MPA rainfall totals are shown above for the period May 31 to June 4, 2007 for Florida and the surrounding region. The track for Barry is also shown for reference. The highest rainfall totals for the period (shown in red) are on the order of 4 to 6 inches over south-central Florida and east-central Georgia. Lesser amounts on the order of 2 to 3 inches (green to yellow areas) cover most of peninsular Florida and extend through the eastern half of Georgia and into the Carolinas. Despite the beneficial rains, most of the area remains in a drought. TRMM is a joint mission between NASA and the Japanese space agency JAXA. Images produced by Hal Pierce (SSAI/NASA GSFC) and caption by Steve Lang (SSAI/NASA GSFC).

Barry and Barbara: A Double Landfall Weekend Kicks Off Hurricane Season

Image taken from GOES satellite movie of Tropical Storm Barry.
Click image to view movie. Credit: NASAGOES Project/NOAA

On Saturday, June 2, 2007 two tropical storms made landfall that morning within about one hour. Tropical Storm Barry made landfall near Tampa Bay and Tropical Storm Barbara near the border of Mexico and Guatemala in the eastern Pacific.

By Monday, Barbara was a memory, while Barry's remnants were moving along the northeast U.S. coast.

This movie of (former) Tropical Storm Barry was created with images from Geostationary Operational Environmental Satellite, (GOES-12), which is operated by the National Oceanic and Atmospheric Administration. The animation begins June 1 and runs through June 4, 2007 at 9:15 a.m. EDT (13:15 UTC), showing Barry's path across Florida into the Atlantic, and up the U.S. east coast.

Landfall in Florida occurred at 1100 a.m. EDT on Sat. June 2, as Barry's center was located near latitude 28.0 north, longitude 82.5 west or about North of Tampa, Florida and about 100 miles north-northwest of Ft. Myers, Florida. At that time, Barry's maximum sustained winds decreased to near 35 mph and Barry was downgraded to a tropical depression. The pressure was 1001 millibars, and wind and waves associated with Barry produced dangerous rip currents along portions of the Atlantic coast of the southeastern U.S. By 5 p.m. EDT on Saturday, Barry's poorly defined center had crossed Florida and was located near Jacksonville, Fla.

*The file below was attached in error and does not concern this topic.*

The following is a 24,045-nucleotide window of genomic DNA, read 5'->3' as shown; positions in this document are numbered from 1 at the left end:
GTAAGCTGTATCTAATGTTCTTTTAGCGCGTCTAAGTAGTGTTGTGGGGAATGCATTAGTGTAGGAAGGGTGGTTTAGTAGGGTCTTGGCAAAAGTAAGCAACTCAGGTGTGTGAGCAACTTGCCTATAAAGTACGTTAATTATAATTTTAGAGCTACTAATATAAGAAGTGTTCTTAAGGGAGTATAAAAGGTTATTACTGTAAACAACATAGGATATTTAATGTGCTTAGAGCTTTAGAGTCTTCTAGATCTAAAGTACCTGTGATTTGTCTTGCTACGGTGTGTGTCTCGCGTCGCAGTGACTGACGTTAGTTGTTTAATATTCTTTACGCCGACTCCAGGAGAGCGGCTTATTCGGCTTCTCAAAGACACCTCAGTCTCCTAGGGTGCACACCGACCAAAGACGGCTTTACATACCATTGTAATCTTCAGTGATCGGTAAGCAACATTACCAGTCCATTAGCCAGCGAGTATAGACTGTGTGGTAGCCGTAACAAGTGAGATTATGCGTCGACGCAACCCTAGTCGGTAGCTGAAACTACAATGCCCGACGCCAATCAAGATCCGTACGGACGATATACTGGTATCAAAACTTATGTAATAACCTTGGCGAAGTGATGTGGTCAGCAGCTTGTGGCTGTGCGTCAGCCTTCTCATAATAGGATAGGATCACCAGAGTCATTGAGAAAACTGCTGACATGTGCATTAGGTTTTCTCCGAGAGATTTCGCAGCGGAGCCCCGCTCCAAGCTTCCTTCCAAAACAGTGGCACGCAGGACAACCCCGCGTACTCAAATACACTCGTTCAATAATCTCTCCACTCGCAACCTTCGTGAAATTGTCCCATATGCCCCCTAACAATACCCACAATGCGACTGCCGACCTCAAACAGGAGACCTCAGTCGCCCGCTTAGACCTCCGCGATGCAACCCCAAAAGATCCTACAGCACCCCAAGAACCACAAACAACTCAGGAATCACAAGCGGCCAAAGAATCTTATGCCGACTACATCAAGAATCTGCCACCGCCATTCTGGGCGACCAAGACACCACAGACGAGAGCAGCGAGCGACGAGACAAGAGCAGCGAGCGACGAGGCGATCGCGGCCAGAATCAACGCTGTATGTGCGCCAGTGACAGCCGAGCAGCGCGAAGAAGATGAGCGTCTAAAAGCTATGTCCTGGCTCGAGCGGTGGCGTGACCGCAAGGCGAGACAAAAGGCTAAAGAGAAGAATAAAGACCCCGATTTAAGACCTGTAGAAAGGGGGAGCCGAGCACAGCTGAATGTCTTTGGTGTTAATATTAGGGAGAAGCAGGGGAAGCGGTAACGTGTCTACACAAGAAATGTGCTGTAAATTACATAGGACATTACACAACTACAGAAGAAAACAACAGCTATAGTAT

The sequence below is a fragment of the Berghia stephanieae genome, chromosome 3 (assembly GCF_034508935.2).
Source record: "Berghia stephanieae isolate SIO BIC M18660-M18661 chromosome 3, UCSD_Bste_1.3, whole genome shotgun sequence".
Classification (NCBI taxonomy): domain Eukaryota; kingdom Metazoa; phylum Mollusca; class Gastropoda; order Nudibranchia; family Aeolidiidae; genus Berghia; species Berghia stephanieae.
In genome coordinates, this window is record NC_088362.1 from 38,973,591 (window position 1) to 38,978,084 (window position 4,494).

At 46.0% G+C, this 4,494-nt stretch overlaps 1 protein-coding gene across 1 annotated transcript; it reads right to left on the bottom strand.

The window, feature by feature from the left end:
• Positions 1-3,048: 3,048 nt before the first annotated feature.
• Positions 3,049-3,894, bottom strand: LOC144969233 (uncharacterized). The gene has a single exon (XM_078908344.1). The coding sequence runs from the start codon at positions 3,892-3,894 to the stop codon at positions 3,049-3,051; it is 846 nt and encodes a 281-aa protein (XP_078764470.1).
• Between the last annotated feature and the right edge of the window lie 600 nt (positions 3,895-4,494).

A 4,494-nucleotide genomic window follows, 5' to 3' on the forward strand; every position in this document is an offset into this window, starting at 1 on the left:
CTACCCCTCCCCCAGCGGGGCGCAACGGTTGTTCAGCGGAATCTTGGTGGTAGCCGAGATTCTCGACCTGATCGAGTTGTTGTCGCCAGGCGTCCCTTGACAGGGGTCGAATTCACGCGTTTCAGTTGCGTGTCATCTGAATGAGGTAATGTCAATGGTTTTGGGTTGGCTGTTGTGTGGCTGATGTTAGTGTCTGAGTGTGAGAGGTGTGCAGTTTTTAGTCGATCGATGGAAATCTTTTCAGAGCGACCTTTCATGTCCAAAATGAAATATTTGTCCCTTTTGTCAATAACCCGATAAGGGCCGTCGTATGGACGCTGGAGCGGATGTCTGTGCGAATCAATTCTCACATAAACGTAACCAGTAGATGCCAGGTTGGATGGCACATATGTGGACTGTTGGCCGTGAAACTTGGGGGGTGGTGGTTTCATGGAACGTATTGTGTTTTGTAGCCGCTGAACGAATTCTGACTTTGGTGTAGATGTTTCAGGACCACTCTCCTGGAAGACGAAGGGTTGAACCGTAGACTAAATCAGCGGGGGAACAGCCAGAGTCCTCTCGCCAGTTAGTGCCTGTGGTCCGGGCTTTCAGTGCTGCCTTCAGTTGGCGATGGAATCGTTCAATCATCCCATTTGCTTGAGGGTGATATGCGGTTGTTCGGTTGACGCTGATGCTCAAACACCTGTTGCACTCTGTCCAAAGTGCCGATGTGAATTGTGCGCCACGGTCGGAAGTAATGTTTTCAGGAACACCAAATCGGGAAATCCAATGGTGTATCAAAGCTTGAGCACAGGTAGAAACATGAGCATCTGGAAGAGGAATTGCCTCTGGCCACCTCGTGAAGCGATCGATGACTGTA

As he moved up the east coast over the next 3 days, Barry's remnants provided much needed rainfall to the very dry state of Florida, eastern Georgia, South Carolina, North Carolina, eastern Virginia and Maryland.

On Monday, June 04, 2007, Barry's remnants were bringing heavy rain through eastern New England. Flood watches were in effect for Mon. June 4 across northern portions of Delaware, southeastern Pennsylvania, much of New Jersey, parts of eastern New York, northwestern Connecticut, and western Massachusetts.

At 4 a.m. EDT, the 991 millibar low pressure center of Barry was located approximately 35 miles northeast of Ocean City, Maryland near 38.3 north, 74.4 west and was moving toward the north at approximately 23 knots (27 mph). Maximum sustained winds were estimated to be 20 mph mainly to the west of the center of circulation.

On the 4th, winds were gusting to 25 knots in the coastal Rhode Island waters including Point Judith and the Block Island Jetty. Wind gusts to 25 mph are also expected in Cape Cod. Even as remnants of a tropical storm, Barry is expected to bring the Boston area Periods of rain, with thunderstorms .Some of the storms could produce heavy rainfall. New rainfall amounts between a half and three quarters of an inch possible. Easterly winds on the 4th are expected between 15 and 20 mph.

Rob Gutro
Goddard Space Flight Center